O, but the Engagement, some have not taken it. We have also taken a Covenant, I pray God that rise not up against us. It directly tended to the support of the other House.

2. This goes to throw your Lord Protector out of doors. Was it against a king, or against the thing; or against Lords, or the thing ? Strange argumentations as ever I heard.

An Act of Parliament against it. That is not against the thing. There is a replevin in law as well as in fact. Consider your limits of them; for you have stated and bounded them, God be blessed for it.

We do stand in as crazy time as the people of England were in at the end of the Barons' wars. That noble man found all the Barons direct traitors; a poor handful that only adhered to the king. What does the king ? He summonses gentlemen and knights just as now. You must make new ones when you cannot have the old ones. Your case is sure.

They that say set not up a king, a House of Lords, for God has poured contempt upon them;—let me retort upon them. God has also poured contempt upon a Commonwealth. Was there so much as one drop of blood when it went out; nay, I am confident, it did extinguish with the least noise that ever Commonwealth did. (fn. 18)

My motion is that you would correspond with the other House under the title of Lords.

Mr. Doddridge. Let us go with a alow foot. I am in love with the word settlement. This is an inveigling question, and carries a great deal with it. (It was intended). (fn. 19)

I hear it said they are a House of Lords, they will be, and shall be, and are sworn to be, a House of Lords. Let us go to the powers, otherwise I cannot tell how to give my vote.

I do move that we may be turned into a Grand Committee, that we may understand where we are, if it be but a day or two; and if it be found tedious, you may then take it up in the House, and that is my motion.

Mr. Solicitor. I doubt a Grand Committee will but spend your time. The powers are material. As to the tide, I do not think they are Lords, because his Highness called them so, &c.

But you have called them another House. You have surely settled them as a Parliament, with a legislative power. You have called yourselves, four times, Commons, in one paragraph. They must stand for something. I cannot agree them to be a House of Commons. Then what can they be but a House of Lords ? You acknowledge yourselves to be the Commons, and they the other House. You say that the calling of Parliaments shall be according to the laws and statutes of this realm. What law appoints another House ?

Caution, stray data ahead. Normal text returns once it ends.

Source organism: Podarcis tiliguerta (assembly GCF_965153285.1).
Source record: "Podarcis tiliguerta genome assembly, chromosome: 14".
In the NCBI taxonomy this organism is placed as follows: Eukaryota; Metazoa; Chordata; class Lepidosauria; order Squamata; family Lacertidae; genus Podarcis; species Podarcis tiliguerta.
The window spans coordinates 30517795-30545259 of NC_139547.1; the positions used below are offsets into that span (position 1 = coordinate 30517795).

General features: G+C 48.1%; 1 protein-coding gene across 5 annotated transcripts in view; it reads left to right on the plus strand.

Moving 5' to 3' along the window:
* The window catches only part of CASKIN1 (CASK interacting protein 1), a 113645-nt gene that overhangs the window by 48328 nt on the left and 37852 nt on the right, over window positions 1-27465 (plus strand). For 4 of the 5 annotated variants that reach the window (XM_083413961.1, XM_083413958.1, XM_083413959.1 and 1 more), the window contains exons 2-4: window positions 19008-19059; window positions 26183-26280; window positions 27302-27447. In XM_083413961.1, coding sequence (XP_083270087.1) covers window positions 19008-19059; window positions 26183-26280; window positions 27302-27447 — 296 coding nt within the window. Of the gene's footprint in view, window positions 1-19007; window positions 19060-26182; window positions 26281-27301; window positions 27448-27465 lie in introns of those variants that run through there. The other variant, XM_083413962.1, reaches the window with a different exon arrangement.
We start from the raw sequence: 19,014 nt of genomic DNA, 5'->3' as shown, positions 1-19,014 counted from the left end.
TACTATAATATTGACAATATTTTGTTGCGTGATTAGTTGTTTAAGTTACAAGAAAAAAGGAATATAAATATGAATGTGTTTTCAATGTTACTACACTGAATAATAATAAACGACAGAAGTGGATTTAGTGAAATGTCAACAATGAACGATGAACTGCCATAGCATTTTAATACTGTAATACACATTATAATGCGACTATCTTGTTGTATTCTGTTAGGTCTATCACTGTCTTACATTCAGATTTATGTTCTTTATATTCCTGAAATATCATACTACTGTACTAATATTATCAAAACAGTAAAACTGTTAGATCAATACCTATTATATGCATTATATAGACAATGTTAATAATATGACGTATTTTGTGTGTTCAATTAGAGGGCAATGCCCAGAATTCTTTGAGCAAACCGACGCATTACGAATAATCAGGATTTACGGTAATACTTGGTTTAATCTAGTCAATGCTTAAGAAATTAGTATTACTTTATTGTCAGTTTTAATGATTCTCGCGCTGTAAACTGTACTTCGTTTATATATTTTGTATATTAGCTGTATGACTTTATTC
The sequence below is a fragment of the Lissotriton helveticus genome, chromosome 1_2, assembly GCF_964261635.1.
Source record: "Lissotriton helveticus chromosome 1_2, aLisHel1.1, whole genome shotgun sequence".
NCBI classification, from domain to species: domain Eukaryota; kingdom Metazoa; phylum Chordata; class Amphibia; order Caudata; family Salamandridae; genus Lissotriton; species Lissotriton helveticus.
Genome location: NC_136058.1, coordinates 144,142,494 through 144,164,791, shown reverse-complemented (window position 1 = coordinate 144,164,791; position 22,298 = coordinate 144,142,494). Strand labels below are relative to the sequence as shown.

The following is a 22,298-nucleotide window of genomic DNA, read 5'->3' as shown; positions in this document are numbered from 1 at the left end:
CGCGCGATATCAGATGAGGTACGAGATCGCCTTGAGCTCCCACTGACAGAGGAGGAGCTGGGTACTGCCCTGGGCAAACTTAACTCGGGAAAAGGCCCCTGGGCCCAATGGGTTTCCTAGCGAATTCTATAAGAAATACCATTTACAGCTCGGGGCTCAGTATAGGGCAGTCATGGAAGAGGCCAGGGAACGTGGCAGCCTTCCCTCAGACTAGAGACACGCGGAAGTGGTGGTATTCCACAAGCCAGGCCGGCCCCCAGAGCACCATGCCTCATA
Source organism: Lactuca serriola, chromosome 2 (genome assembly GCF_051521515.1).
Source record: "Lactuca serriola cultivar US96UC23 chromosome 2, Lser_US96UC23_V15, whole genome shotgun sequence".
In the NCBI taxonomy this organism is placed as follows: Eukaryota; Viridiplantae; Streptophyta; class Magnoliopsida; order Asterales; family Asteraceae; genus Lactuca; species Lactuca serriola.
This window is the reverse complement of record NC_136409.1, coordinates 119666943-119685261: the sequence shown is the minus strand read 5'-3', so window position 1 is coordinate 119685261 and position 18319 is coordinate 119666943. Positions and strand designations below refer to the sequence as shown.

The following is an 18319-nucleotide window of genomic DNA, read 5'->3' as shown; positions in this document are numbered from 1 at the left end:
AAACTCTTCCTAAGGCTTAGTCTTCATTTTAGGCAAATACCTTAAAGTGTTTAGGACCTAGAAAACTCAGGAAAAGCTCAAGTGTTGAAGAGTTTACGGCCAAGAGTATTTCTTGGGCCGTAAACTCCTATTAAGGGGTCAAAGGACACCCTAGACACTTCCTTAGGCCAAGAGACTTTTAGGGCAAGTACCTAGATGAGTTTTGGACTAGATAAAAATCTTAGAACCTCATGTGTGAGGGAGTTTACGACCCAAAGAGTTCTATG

If they be a legislature, how can you pass laws without a correspondence ? We can do nothing. We may as well go home again, and then we leave our own constitution at a greater loose.

We have gone a good step in this Petition and Advice, that no kws shall be made, &c. but by Parliament. If only the difference be about the name, we must know by what name to correspond with them, and it is indifferent to me.

As to the objection, the Engagement: (fn. 20) it is in the power of a Parliament surely to alter government. I hold no Government jure divino.

For my part, I know not the difference of the name. We must, for our safety and peace, correspond with the other House. The Petition and Advice hinds us all yet. If we will have alterations in it, we must call them now by the title they are.

Sir Anthony Ashley Cooper. I move to be turned into a Grand Committee, for three or four days. There is a great deal more in it than appears. Admit Lords, and admit all. (fn. 21)

It is fit that laws should be plain for the people. We know what advantage the supreme magistrate and the other House always got by the learned's interpretation of them. (fn. 22)

Mr. Attorney-General. The long preamble against the House of Lords and the law itself, is only personal. If it had not been for a. House of Lords, we had not been a House of Commons. Prerogative had got far enough before. They purchased Magna Charta.

You say his Highness shall call Parliaments consisting of two Houses. If you rise without settlement, will you leave it wholly to him ? What power have we then reserved for ourselves ? None at all. There is now a door open to settle ourselves.

It was often told us in the Long Parliament, the sun grows high, and it is time to look about us, and prepare supplies against our evenings. We must of necessity come to a correspondence if we intend settlement They are Lords, called by writ.

I think you intended not to make seventy Barons at one time; but his Highness, who is the fountain of honour, may make them so. Some, I believe, refuse to be hereditary Lords; but as they are a body, and many of. them, as we cannot deny, are Lords already, I move that you call them so.

Mr. Chute. I did not think to have troubled you yet with any words of mine, unless monosyllables.

There remains with me many scruples.

1. From your question, what appellation? It is now varied. Whether we shall give the appellation, the Lords House?

There is a difference between the appellation of the Lords House, and the persons to whom we speak. We will not say, may it please your Lords House.

We call Lords the judges, when they meet with their brethren. Less worthy that you call Lords, the Lords Commissioners. His Highnesses eldest son, not improperly called Lord. So, by calling them so, you do not make them so. I hope we shall not be inveigled.